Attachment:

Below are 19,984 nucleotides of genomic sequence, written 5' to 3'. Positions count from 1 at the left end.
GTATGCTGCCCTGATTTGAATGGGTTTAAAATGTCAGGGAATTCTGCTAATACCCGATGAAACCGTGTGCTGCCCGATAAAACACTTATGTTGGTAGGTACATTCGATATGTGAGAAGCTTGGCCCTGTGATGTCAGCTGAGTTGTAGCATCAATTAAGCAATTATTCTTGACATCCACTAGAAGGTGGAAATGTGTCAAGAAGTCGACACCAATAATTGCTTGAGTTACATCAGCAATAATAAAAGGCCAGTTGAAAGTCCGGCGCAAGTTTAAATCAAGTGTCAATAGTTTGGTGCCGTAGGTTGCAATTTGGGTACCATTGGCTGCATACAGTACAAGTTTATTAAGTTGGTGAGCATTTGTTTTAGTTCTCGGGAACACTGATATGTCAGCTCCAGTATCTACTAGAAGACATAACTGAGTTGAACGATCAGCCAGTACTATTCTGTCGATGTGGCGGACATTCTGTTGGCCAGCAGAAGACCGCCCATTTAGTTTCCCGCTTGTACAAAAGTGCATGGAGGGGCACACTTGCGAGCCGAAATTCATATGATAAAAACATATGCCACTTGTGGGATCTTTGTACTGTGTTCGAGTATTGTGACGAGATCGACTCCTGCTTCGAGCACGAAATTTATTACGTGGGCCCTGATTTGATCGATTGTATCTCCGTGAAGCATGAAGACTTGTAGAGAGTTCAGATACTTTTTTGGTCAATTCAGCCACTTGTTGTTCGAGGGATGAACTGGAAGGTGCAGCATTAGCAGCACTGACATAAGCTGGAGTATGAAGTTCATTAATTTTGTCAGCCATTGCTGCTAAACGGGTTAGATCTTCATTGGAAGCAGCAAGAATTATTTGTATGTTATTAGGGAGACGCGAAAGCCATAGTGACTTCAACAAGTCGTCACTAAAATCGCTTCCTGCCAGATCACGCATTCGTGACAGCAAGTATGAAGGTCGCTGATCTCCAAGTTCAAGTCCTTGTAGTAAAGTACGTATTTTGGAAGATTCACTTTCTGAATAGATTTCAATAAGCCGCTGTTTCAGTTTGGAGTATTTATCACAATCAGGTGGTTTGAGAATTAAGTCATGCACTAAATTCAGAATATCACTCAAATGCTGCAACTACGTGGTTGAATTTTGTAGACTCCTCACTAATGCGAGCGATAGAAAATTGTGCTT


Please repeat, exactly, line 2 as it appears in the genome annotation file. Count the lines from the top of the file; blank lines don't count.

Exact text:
GTATGCTGCCCTGATTTGAATGGGTTTAAAATGTCAGGGAATTCTGCTAATACCCGATGAAACCGTGTGCTGCCCGATAAAACACTTATGTTGGTAGGTACATTCGATATGTGAGAAGCTTGGCCCTGTGATGTCAGCTGAGTTGTAGCATCAATTAAGCAATTATTCTTGACATCCACTAGAAGGTGGAAATGTGTCAAGAAGTCGACACCAATAATTGCTTGAGTTACATCAGCAATAATAAAAGGCCAGTTGAAAGTCCGGCGCAAGTTTAAATCAAGTGTCAATAGTTTGGTGCCGTAGGTTGCAATTTGGGTACCATTGGCTGCATACAGTACAAGTTTATTAAGTTGGTGAGCATTTGTTTTAGTTCTCGGGAACACTGATATGTCAGCTCCAGTATCTACTAGAAGACATAACTGAGTTGAACGATCAGCCAGTACTATTCTGTCGATGTGGCGGACATTCTGTTGGCCAGCAGAAGACCGCCCATTTAGTTTCCCGCTTGTACAAAAGTGCATGGAGGGGCACACTTGCGAGCCGAAATTCATATGATAAAAACATATGCCACTTGTGGGATCTTTGTACTGTGTTCGAGTATTGTGACGAGATCGACTCCTGCTTCGAGCACGAAATTTATTACGTGGGCCCTGATTTGATCGATTGTATCTCCGTGAAGCATGAAGACTTGTAGAGAGTTCAGATACTTTTTTGGTCAATTCAGCCACTTGTTGTTCGAGGGATGAACTGGAAGGTGCAGCATTAGCAGCACTGACATAAGCTGGAGTATGAAGTTCATTAATTTTGTCAGCCATTGCTGCTAAACGGGTTAGATCTTCATTGGAAGCAGCAAGAATTATTTGTATGTTATTAGGGAGACGCGAAAGCCATAGTGACTTCAACAAGTCGTCACTAAAATCGCTTCCTGCCAGATCACGCATTCGTGACAGCAAGTATGAAGGTCGCTGATCTCCAAGTTCAAGTCCTTGTAGTAAAGTACGTATTTTGGAAGATTCACTTTCTGAATAGATTTCAATAAGCCGCTGTTTCAGTTTGGAGTATTTATCACAATCAGGTGGTTTGAGAATTAAGTCATGCACTAAATTCAGAATATCACTCAAATGCTGCAACTACGTGGTTGAATTTTGTAGACTCCTCACTAATGCGAGCGATAGAAAATTGTGCTT